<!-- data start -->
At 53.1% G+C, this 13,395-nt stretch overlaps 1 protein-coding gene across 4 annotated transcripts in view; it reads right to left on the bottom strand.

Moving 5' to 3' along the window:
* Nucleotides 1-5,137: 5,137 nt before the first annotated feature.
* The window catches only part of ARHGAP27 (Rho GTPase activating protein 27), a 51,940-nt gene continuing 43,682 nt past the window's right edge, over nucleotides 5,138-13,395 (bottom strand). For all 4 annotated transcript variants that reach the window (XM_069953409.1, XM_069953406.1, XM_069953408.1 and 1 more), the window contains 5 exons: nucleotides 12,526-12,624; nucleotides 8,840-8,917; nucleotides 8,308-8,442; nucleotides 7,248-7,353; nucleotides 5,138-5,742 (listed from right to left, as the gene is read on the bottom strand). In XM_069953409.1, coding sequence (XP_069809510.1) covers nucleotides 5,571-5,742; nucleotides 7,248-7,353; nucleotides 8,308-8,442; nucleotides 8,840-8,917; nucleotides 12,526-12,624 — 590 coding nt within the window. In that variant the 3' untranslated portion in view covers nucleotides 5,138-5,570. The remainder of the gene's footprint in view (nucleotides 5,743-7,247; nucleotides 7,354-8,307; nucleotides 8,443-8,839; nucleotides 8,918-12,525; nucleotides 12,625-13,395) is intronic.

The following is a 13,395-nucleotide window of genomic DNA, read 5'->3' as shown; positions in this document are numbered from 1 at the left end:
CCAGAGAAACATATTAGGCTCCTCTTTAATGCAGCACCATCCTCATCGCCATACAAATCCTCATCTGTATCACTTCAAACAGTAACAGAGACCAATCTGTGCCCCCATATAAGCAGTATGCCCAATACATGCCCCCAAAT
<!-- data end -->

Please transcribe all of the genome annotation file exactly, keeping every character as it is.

At 53.1% G+C, this 13,395-nt stretch overlaps 1 protein-coding gene across 4 annotated transcripts in view; it reads right to left on the bottom strand.

Moving 5' to 3' along the window:
* Nucleotides 1-5,137: 5,137 nt before the first annotated feature.
* The window catches only part of ARHGAP27 (Rho GTPase activating protein 27), a 51,940-nt gene continuing 43,682 nt past the window's right edge, over nucleotides 5,138-13,395 (bottom strand). For all 4 annotated transcript variants that reach the window (XM_069953409.1, XM_069953406.1, XM_069953408.1 and 1 more), the window contains 5 exons: nucleotides 12,526-12,624; nucleotides 8,840-8,917; nucleotides 8,308-8,442; nucleotides 7,248-7,353; nucleotides 5,138-5,742 (listed from right to left, as the gene is read on the bottom strand). In XM_069953409.1, coding sequence (XP_069809510.1) covers nucleotides 5,571-5,742; nucleotides 7,248-7,353; nucleotides 8,308-8,442; nucleotides 8,840-8,917; nucleotides 12,526-12,624 — 590 coding nt within the window. In that variant the 3' untranslated portion in view covers nucleotides 5,138-5,570. The remainder of the gene's footprint in view (nucleotides 5,743-7,247; nucleotides 7,354-8,307; nucleotides 8,443-8,839; nucleotides 8,918-12,525; nucleotides 12,625-13,395) is intronic.

The following is a 13,395-nucleotide window of genomic DNA, read 5'->3' as shown; positions in this document are numbered from 1 at the left end:
CCAGAGAAACATATTAGGCTCCTCTTTAATGCAGCACCATCCTCATCGCCATACAAATCCTCATCTGTATCACTTCAAACAGTAACAGAGACCAATCTGTGCCCCCATATAAGCAGTATGCCCAATACATGCCCCCAAAT